Khasi woman asked to leave plush Delhi club for wearing traditional outfit

Clear case of racial discrimination, says Rijiju
Report by: 
27 Jun 2017

A woman from Meghalaya was asked to leave the dining room of a plush Delhi club for wearing a traditional Khasi outfit which its staffers believed looked like a "maid's uniform", her employer said today.
Tailin Lyngdoh, who was wearing a jainsem, traditionally worn by Khasi women, was invited with the employer, Dr Nivedita Barthakur Sondhi, to a lunch hosted by a member of The Delhi Golf Club in the heart of the capital on June 25. "Two staffers came to Lyngdoh and told her she looked like a maid and was not allowed there," Sondhi told news agency PTI. The inference was that she was dressed differently and her clothes made her "look like a maid", Sondhi added. Lyngdoh told newspersons she was asked to leave while they were having lunch. "The manager said, 'It is not allowed, so you must go out.' I went out, but it was very sad for me to hear such a thing," she said.
Lyngdoh, who is Sondhi's son's governess, said she had travelled to many places but had never heard such a remark. "Everybody has complimented me on my traditional dress and nobody has ever said such a thing to me," she said. In a statement issued later, the club said it had apologised to the member who had hosted the lunch, while maintaining that the guests had not been asked to leave the club premises. In a Facebook post, Sondhi said: "Lyngdoh, an extremely proud, Khasi lady who has travelled the world in her jainsem from London to UAE, was thrown out of the Delhi Golf Club because her dress was taken for a maid's uniform!"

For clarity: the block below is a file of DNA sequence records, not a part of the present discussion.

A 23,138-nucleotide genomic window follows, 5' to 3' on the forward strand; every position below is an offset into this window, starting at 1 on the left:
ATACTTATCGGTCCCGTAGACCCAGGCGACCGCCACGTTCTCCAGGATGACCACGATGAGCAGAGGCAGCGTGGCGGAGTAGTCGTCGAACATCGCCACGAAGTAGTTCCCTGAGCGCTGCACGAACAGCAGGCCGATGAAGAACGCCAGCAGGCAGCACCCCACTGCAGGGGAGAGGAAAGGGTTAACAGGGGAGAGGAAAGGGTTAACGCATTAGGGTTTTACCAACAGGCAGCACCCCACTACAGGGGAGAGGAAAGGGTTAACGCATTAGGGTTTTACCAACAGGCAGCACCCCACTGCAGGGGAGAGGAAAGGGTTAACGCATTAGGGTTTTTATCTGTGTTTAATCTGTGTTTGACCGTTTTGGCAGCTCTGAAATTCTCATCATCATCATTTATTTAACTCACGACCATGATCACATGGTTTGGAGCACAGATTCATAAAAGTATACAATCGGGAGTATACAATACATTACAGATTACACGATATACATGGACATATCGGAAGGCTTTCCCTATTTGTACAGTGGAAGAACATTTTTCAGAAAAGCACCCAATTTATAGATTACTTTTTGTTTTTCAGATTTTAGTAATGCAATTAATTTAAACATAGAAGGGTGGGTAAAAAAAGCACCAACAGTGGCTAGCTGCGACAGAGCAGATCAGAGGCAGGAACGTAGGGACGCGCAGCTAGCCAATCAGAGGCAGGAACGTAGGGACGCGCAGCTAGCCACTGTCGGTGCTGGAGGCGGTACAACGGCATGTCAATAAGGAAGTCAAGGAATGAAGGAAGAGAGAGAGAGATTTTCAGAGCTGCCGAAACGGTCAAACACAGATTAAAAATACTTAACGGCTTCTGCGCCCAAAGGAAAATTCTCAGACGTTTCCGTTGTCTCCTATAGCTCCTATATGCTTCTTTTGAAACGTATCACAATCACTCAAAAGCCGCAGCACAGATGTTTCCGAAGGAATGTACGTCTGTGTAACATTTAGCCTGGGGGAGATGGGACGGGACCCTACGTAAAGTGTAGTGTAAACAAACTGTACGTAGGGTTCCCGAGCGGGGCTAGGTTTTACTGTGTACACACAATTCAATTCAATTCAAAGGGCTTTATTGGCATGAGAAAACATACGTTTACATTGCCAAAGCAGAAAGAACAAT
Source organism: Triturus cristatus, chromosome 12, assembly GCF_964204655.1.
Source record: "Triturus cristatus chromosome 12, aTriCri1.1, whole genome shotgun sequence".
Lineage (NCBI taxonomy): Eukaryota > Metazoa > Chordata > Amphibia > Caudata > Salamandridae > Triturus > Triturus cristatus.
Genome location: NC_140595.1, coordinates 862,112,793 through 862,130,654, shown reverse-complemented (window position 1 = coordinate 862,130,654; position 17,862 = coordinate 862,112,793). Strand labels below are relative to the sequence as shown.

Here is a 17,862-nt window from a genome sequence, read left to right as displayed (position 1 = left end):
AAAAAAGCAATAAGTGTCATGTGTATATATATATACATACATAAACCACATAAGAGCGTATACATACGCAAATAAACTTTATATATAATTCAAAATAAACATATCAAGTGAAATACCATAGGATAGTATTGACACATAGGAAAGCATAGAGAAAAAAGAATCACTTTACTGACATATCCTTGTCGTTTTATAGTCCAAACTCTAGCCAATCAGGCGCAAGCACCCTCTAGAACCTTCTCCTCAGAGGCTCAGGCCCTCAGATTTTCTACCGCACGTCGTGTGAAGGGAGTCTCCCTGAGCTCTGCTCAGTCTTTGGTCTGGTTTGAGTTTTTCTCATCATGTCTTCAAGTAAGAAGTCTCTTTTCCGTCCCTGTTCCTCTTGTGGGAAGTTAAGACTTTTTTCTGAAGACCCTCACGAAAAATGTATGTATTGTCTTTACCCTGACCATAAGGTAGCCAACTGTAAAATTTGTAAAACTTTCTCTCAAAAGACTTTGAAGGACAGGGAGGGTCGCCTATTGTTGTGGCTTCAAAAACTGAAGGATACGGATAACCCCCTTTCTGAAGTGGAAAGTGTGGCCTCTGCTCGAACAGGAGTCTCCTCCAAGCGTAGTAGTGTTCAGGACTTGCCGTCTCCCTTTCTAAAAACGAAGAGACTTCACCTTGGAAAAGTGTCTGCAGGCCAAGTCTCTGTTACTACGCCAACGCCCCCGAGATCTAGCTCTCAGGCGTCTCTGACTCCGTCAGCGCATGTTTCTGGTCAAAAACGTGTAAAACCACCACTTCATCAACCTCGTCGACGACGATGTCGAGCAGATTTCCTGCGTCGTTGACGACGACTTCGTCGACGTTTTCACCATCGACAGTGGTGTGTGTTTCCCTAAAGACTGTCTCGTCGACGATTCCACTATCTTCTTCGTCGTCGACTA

Though she was at the lunch as an invitee, she was "humiliated", Sondhi wrote. The "two gatekeepers" did not apologise to her, she said. "It is appalling that a citizen of India is judged on her dress and treated as a pariah," the Khasi woman wrote. The club in its statement said the incident could have been "handled better" by a staff member, who has been asked to give an "explanation". "Disciplinary action is in process," it said. The club said "an apology has been made" to the member whose guest Lyngdoh was. "This has been unconditionally accepted. It was also confirmed that the guests were not asked to leave the club premises," the statement said. Sondhi, however, said neither she nor Lyngdoh had been contacted by the club or received an apology from it.
Union minister Kiren Rijiju today described as a "clear case of racial discrimination" the incident at The Delhi Golf Club. Rijiju asked Delhi Police Commissioner Amulya Patnaik to take appropriate action on the June 25 incident, which, he said, also reflected an "elitist mindset". The minister raised the matter with Patnaik after Meghalaya chief minister Mukul Sangma discussed the issue with the minister. "I will also speak to the urban development ministry on how such privileges can be given to people with such mindsets," he said about the club, which occupies prime land in the heart of the national capital.